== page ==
Bonsai from Garden Centre or Supermarket Material
The best place to buy starter bonsai material is a bonsai nursery; however, if you are not within striking distance of a bonsai nursery, you can find suitable starter material at you local garden centre, or even supermarket, it will require an extra season to develop. This material will often consist of cuttings, grafts, and seedlings of trees such as, Chinese Juniper, Japanese Larch, crab apple, Japanese Mountain Maple, cotoneaster, and hedging beech, etc. These trees will not have been transplanted and root pruned, and few, if any, fibrous feeder roots will have formed, instead, there is usually a root bound coil of roots, sometimes so old as to be woody.
Supermarket material will usually be root bound and growing in waterlogged compost, often, pure peat. They are most often growing in 3-inch pots; garden centre material will usually be of better quality, and in better quality compost, but still tends to be root bound and over watered.
The tree on the right was bought from a supermarket spring 2009 in the square pot on the left for £2.99. It was pruned; the stub to stop die back is still visible, and planted into the 5-inch half pot. I took ten cuttings off the pruned bit and by summer, seven had taken, one is in the pot on the left. We’re having a late spring here in England, but I think these will be ready to work on by the end of March, beginning of April.
When you get your purchase home, don’t be in a hurry to style it, and don’t try to tease out the roots, just carefully cut about one third from the bottom of the root ball and trim the sides. Sometimes, if you are feeling brave, or if the material is particularly vigorous, it is possible to cut alternating pie slices out of the side of the root ball to encourage stronger inner growth. Transplant into a mixture of potting compost, sharp sand and aquarium gravel; please, not the coloured stuff, if your pet shop doesn’t have natural, find another pet shop. Plant in a 10-inch diameter clay half pot, or a large washing up bowl with good drainage holes drilled in the bottom, anything where the width is greater than the depth, will do, as long as it has good drainage.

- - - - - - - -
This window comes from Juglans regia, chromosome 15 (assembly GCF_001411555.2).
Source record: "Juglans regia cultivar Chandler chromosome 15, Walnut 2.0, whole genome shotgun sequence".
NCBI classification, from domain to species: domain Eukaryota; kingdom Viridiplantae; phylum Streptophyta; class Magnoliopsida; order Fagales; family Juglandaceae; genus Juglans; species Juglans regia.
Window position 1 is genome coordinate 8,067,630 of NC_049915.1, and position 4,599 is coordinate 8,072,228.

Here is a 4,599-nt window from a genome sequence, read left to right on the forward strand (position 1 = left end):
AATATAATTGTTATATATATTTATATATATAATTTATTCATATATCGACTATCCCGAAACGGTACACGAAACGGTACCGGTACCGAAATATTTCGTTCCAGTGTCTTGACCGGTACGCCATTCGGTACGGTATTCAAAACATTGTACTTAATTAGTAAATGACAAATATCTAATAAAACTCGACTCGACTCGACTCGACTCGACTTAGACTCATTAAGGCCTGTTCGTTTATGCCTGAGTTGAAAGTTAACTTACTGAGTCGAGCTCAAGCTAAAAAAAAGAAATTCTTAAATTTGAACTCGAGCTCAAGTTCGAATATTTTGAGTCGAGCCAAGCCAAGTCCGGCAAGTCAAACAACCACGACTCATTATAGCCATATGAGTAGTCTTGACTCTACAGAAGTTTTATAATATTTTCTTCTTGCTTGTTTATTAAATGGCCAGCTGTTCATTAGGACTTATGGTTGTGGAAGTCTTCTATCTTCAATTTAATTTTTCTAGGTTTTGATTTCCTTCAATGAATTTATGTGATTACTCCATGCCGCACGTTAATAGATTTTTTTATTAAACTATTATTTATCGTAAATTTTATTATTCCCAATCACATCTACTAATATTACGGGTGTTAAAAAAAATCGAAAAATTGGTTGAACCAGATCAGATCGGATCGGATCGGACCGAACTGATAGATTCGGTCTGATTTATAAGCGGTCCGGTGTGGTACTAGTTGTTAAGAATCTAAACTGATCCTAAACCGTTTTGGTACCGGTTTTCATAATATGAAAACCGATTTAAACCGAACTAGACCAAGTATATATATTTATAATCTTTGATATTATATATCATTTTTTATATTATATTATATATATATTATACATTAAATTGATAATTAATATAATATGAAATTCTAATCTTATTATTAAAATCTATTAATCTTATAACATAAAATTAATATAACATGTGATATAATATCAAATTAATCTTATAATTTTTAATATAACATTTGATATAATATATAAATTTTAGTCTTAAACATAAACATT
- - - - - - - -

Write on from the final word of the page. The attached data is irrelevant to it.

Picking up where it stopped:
Planting in light, sharp, open compost allows the roots to spread rapidly and has the effect of loosening and draining the old root bound wet mixture. This rapid, and easy, spreading of the roots, allows the trunk to start thickening at the base with the thickening roots. Site the tree in a sheltered are of your garden, somewhere that gets morning and evening sun, but is sheltered from the sun during the hottest part of the day; keep the compost evenly moist. The best time of the year for this work is spring.
Things to avoid in the garden centre or supermarket:
Big trees in big tubs, it is possible to cut them down and make bonsai from them but it requires a lot of skilled, experienced work.
Those cute looking ‘indoor bonsai’ in their green pots and trays, they generally need a lot of extra work to make them acceptable to the trained eye. They come from areas that have different light and humidity to the average front room, and often they need bottom heat to revive after transplanting.
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